The UK nurtures innovative new startups, with an abundance of VC funding and grants to help entrepreneurs turn their promising ideas into profitable businesses. Fledgling business leaders launched 20,000 new tech startups in the UK in 2020 alone. In this article, we look at 7 promising new startups poised for success over the coming months.
Headquartered in London and founded by Brent Hoberman and Barney Wragg, Karakuri specializes in robotics. The company works with commercial kitchens, enabling them to automate a variety of different processes, from measuring ingredients, to preparing food, helping kitchens to be more efficient while enhancing food quality.
Since Karakuri’s launch in 2018, it has attracted an impressive amount of startup funding, raising 13.5mn pounds sterling (ca. $16.54mn) from five investors to date. Experts anticipate that Karakuri’s robots could become an integral part of many more kitchens across the UK in the months ahead.
Greyparrot’s technology has transformed the way clients manage waste, paving the way for a circular economy. Greyparrot’s AI-powered technology optimizes and automates recycling processes, its computer systems recognizing, auditing, and sorting large waste flows at scale.
Founded with the goal of tackling the global waste crisis and effecting positive change in terms of climate change, Greyparrot now has a 19-strong team spanning 11 countries, combining a wealth of expertise in waste management, deep learning, and international expansion. Over the last 18 months, the Greyparrot AI Waste Recognition System has been deployed to waste sorting facilities all over the world, where it has been integrated to moving conveyor belts to automate waste composition analysis, empowering waste regulators, managers, and producers with actionable insights.
Founded in 2019, Netomnia is based in South West England. The company provides homes and businesses across the country with fiber optic broadband.
Currently, the majority of the UK continues to rely on a copper communications network, which simply does not have the capacity to keep pace with modern Internet use. Netomnia was created to upgrade infrastructure, building a new fiber optic network that relies on light particles to transfer data.
Having attracted an impressive 123mn pounds sterling (ca. $150.68mn) in investment to date, Netomnia aims to reach areas of the UK that, historically, have had to contend with poor connections and slow Internet speeds, creating a network that lasts in the long term. The company has announced ambitious plans to connect 1 million new homes and businesses by the end of 2023, and 2 million by the end of 2024. Led by CEO Jeremy Chelot, Netomnia’s leadership team benefits from decades of in-depth industry experience.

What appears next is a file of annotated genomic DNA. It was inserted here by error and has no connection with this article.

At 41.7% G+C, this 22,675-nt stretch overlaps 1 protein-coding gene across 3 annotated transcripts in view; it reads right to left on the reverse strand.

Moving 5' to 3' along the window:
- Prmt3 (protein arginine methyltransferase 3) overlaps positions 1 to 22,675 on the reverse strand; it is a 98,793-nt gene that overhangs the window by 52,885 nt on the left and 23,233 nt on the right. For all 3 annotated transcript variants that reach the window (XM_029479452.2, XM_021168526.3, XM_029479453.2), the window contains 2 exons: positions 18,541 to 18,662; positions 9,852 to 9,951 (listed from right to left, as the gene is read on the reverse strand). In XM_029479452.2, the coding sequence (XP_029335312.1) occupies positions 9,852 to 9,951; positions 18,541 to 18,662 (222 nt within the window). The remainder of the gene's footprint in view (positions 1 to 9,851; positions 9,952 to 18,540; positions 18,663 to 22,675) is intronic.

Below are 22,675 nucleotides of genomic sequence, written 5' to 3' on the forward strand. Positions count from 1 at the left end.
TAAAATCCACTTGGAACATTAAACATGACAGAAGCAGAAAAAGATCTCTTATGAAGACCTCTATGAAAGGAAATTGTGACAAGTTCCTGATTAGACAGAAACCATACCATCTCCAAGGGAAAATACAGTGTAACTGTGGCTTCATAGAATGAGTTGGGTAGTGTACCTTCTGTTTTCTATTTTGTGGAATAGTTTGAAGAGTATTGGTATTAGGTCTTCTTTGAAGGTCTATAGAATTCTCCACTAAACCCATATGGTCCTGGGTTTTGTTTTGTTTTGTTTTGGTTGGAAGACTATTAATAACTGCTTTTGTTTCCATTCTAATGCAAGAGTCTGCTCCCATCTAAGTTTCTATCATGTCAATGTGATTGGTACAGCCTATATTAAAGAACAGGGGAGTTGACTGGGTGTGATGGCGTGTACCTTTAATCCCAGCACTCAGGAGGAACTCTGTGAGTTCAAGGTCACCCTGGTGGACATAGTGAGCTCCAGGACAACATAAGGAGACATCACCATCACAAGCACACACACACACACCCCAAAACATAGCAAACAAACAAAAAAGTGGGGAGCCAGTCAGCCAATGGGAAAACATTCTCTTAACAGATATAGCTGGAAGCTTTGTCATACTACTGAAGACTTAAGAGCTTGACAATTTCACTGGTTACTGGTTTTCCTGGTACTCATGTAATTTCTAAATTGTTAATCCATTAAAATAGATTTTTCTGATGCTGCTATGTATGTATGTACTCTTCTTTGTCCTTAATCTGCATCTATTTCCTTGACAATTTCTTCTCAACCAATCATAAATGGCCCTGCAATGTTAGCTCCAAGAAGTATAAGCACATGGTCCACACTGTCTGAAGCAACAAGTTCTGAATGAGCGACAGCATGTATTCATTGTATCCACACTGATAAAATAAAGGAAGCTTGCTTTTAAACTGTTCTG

Touted as the world’s first digital mortgage broker, Habito uses technology to streamline the mortgage application process, bringing it into the 21st century.
Created to provide people with an honest, transparent way to identify and access the best mortgage deal, Habito is headquartered in London. The platform provides house hunters with the knowledge, tools, and expert support they need to find, finance, and buy their dream home.
With a team of 50 plus, by the end of 2020, the company had brokered more than 4bn pounds sterling (ca. $4.9bn) in mortgages for clients across the UK.
Jiffy is a London-based q-commerce (quick commerce) company that was founded in 2020. It is essentially an online supermarket that offers a lightning quick delivery service, enabling customers to order household goods and produce and have them delivered within minutes.
Jiffy’s operations are currently restricted to the London area. Although the grocery-services-on-demand sector has seen huge growth across the UK since the start of the pandemic, Jiffy founders Artus Shamalov and Vladimir Kholiaznikov are taking a measured approach to growing the startup, at odds with many of their competitors. To date, the company has held 2 funding rounds, attracting 23.3mn pounds sterling (ca. $28.54mn) in investment.
Based in Belfast, Northern Ireland, Sidequest was founded in 2019 to provide a community-driven app store for virtual reality games and apps.
Sidequest provides a platform for developers to advertise their games and apps, as well as helping people to find new games compatible with their VR tools. Founded by husband-and-wife team Shane and Orla Harris, the company has attracted a total of 2.9mn pounds sterling (ca. $3.55mn) in investment from nine different sources to date, enabling the business to develop and scale.
Completely free for both users and developers, Sidequest aims to support the VR industry, providing a launching pad for game and app developers to validate content and kickstart their communities.
Launched in November 2020, University of Bristol spinout Purespring is a London-based medtech startup that develops renal-related gene therapies. The company was founded with the mission of transforming the lives of 8 million people living with kidney disease in the UK.
Purespring’s approach is based on the groundbreaking work of Professor Moin Saleem, the University of Bristol’s Professor of Pediatric Renal Medicine. It focuses on the podocyte, a type of cell that is integral to healthy kidney function. To date, Purespring has attracted 45mn pounds sterling (ca. $55.13mn) in funding from Syncona, a life science investment company with a strong track record of building innovative gene therapy companies.